As on many dramas, including Manhattan and to a lesser extent The Knick, the work becomes so consuming that the home life suffers. Which means showrunner Michelle Ashford gives ample spotlight to the actual scientific research of Masters and Johnson. Advancing human knowledge starts with simply understanding how sex works among assorted locals. In the beginning Masters is hiding in a prostitute’s closet timing her dalliances with a stopwatch. Soon he graduates to more precise instruments, charting the body’s physiological response to masturbation and vaginal and anal intercourse with electrodes. Masters even invents a magnificent magnifying dildo so a researcher can better see what’s going on inside a vagina during sex. There couldn’t be a better symbol for the show.
True to the anachronistic Cliff Martinez score and the cool Steven Soderbergh visuals, The Knick’s titular turn-of-the-century New York City hospital is the seat of a cultural and scientific revolution. Every week there’s a new invention. The hospital goes electric in the first episode. Thomas Edison stops by to show off his wax recordings. A salesman hawks new X-ray machines. Clive Owen’s Dr. John Thackery pioneers the use of cocaine as a sedative, but for much of the season he’s stymied by the placenta previa procedure. The surgeries are choreographed like action scenes, battles against the limits of the human body and the limits of available technology. When a perfect operation fails, Dr. Thackery has to come up with a new procedure. He tests on pigs, cadavers, and sometimes, live prostitutes. Brainstorming with an associate, he realizes he can’t perform the surgery any faster, so he has to get the patient to die slower. That’s when they hit on the idea to insert a bladder in the uterus to suppress bleeding. They had to look at their problem from another angle and expand their minds to hit on a possible solution. Thackery is a good mad scientist. In one failed surgery, he tries to buy time by reaching up a patient’s chest cavity and pumping the patient’s heart with his hand. Another doctor picks up a pulse, but it’s artificial. They lost the patient, but Thackery takes a kind of wild solace in that discovery. “We’ll find a use for it,” he says.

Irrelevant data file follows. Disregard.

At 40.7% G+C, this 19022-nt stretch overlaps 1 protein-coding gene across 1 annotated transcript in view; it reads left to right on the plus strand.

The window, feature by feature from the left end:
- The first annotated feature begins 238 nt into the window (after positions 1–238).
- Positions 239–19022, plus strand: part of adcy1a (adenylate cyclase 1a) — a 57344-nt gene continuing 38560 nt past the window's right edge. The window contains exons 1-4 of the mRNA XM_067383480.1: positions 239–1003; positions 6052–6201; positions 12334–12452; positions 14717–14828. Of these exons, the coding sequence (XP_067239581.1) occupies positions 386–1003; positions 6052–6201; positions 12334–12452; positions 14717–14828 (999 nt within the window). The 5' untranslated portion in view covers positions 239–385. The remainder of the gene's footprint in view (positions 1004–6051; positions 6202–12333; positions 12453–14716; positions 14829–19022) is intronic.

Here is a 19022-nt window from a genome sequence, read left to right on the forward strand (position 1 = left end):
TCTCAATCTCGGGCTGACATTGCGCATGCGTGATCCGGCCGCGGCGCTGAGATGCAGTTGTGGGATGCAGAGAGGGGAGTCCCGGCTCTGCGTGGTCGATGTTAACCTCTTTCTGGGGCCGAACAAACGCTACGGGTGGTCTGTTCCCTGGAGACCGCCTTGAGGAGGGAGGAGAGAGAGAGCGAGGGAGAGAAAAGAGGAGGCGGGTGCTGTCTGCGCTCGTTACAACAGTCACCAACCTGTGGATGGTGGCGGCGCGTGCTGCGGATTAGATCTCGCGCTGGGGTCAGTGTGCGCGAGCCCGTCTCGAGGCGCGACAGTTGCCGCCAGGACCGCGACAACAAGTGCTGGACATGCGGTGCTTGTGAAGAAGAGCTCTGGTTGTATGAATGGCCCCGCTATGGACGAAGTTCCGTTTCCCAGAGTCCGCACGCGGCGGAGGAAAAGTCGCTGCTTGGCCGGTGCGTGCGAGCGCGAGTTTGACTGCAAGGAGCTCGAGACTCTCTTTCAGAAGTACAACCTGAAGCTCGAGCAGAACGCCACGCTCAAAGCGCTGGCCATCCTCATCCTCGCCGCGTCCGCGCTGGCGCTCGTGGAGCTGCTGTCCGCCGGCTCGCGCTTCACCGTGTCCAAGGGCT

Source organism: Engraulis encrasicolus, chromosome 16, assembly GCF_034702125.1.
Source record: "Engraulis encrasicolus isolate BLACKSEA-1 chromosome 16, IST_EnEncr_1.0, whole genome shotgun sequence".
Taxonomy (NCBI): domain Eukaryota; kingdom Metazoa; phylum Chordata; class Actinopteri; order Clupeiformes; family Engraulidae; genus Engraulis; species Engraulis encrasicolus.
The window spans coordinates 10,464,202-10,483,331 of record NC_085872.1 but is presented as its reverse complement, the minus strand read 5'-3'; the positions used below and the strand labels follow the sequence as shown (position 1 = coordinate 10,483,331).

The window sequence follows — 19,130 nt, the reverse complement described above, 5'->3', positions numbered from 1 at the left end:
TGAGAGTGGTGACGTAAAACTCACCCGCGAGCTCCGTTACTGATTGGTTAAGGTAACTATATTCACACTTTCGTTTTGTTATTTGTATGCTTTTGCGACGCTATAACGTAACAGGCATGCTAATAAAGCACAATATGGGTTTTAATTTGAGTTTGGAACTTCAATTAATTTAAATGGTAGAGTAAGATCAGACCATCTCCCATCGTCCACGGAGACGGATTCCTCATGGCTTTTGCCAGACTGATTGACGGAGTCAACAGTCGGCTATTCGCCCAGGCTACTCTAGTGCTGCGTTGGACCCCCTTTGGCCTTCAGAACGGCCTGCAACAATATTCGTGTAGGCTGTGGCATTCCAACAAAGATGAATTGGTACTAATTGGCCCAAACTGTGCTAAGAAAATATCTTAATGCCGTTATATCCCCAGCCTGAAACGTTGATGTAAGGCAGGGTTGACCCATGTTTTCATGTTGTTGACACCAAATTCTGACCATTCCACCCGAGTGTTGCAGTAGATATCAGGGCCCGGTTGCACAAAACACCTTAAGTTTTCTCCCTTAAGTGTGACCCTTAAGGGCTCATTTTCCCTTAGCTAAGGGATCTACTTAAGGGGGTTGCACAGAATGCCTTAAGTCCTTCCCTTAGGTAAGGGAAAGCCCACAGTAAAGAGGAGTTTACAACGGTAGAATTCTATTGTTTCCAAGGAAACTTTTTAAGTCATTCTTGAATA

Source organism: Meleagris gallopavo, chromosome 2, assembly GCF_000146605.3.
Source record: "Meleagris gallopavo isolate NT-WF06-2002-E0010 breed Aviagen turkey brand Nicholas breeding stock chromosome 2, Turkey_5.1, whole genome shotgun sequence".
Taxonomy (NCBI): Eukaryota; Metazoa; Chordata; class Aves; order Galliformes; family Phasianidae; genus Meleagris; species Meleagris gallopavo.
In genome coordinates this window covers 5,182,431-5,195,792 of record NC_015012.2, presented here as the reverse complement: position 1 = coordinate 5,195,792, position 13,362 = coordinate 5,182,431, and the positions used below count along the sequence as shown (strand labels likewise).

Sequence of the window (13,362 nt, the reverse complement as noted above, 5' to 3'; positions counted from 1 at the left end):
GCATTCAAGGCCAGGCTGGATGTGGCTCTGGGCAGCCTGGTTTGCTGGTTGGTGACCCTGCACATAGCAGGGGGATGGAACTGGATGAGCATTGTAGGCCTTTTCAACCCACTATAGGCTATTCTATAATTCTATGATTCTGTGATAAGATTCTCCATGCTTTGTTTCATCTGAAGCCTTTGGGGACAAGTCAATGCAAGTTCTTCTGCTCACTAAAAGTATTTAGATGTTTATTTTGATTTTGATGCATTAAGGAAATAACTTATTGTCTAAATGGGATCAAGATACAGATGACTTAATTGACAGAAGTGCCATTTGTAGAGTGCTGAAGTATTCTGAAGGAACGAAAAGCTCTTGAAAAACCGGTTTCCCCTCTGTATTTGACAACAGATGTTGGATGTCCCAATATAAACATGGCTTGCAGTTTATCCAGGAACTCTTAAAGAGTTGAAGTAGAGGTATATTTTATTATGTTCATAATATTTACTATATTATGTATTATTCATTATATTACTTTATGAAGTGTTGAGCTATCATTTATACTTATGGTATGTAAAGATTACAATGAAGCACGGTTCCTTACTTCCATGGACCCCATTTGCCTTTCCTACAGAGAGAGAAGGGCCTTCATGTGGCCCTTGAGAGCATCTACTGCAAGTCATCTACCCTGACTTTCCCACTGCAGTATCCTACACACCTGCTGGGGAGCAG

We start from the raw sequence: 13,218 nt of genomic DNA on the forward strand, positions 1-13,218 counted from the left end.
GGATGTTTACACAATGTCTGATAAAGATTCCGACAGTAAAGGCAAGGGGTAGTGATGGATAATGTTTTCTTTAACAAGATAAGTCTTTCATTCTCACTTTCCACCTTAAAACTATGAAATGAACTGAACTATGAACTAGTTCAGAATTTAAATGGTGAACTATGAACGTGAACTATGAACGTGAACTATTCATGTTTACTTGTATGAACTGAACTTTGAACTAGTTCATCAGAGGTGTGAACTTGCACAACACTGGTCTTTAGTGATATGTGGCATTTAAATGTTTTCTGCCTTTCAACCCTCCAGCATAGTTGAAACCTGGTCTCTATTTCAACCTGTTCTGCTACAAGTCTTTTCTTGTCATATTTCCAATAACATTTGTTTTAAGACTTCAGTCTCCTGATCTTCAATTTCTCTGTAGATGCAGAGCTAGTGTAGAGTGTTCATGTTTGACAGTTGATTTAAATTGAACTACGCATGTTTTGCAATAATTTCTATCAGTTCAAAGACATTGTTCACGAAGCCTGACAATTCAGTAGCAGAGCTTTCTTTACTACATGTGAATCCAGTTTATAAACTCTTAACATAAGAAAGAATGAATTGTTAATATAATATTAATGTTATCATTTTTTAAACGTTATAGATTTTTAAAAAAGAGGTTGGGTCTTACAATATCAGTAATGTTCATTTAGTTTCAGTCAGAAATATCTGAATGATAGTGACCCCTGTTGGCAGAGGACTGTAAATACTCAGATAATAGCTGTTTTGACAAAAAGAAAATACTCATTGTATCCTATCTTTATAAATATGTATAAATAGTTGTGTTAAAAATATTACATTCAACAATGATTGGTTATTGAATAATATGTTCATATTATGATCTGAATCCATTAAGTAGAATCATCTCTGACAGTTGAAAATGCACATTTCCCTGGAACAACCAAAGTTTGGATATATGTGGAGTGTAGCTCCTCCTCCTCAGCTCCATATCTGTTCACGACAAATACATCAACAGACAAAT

Andre Holland’s Dr. Algernon Edwards is in fierce competition with him. Thackery’s always inventing new medical instruments, but Edwards might have the claim to the biggest when he repurposes an electric vacuum for surgical use. The first placenta previa operation of the series is scored by the creaky hand crank filling up jars of blood, emphasizing not only the loss of life but the antiquity of the procedure. This electric suction is a landmark. Edwards also comes up with a new hernia repair, carried out by another doctor reading Edwards’ notes as he goes. The Knick has all the stuff of your average hospital drama—relationships and social issues and finance troubles—but what sets it apart is Soderbergh’s procedural focus on the science.
Set in New Mexico and regularly referring to someone called Heisenberg, Manhattan is a chip off the old block. It’s the story of the nuclear physicists who invented the atomic bomb in the Manhattan project, cast as a paranoid small-town ensemble drama complete with a glassy, tense Jónsi & Alex score. The Heisenberg is Werner, the German nuclear physicist; Robert Oppenheimer and Niels Bohr also come and go as they please. Dramatically they’re treated like royalty, because science builds on itself. Our heroes, led by John Benjamin Hickey’s Dr. Frank Winter, would be much further behind without them. Winter’s men are the grunts, forever writing out equations on chalkboards, making calculations, and brainstorming theory. There’s a radiation mystery, accidental plagiarism, high jinks involving swallowed plutonium—all manner of science-related plots from the making of a reputation to the practice itself.
The Knick is as hands-on as it’s possible to be, and Masters Of Sex is mostly observation. But the science on Manhattan is almost all abstract, give or take a test explosion in the desert. Like Breaking Bad, the science is a bit technical for a lay audience. From a dramatic standpoint, we don’t really need to know what Frank Winter’s “implosion model” is. All that matters is it’s different from his better funded rival Dr. Akley’s (David Harbour) Thin Man design. But creator Sam Shaw, who worked on Masters Of Sex, both trusts the audience not to tune out and tries to simplify by breaking these concepts down to a single stumbling block per episode. When Winter is trying to figure out how to get a bomb to implode and Dr. Charlie Isaacs suggests a variable burn rate, complete with hand gestures, viewers get the gist even though it’s likely that, pausing to think about it, they really don’t know what he means at all. That’s true of The Knick, too, but Soderbergh’s such a process geek that it feels like viewers understand exactly how these operations work just from watching him connect the dots.
One byproduct of the proliferation of TV drama is the diversity of subjects. Now we have shows about athletes, plastic surgeons, and trans women. We also have the engineers of Halt And Catch Fire, the epidemiologists of The Strain, the mad doctors of Penny Dreadful, all often engaged in scientific pursuits. Scientists are a refreshing change of pace from cops and crooks. While there are sometimes life or death stakes on science dramas—or indeed the apocalyptic death tolls on Manhattan—the stories are about how to overcome obstacles without the easy drama of a gun. To show the work of science is to show the process behind the magic, and to demonstrate how to take the unknown and explain it. Science is problem-solving. That’s the very stuff of drama.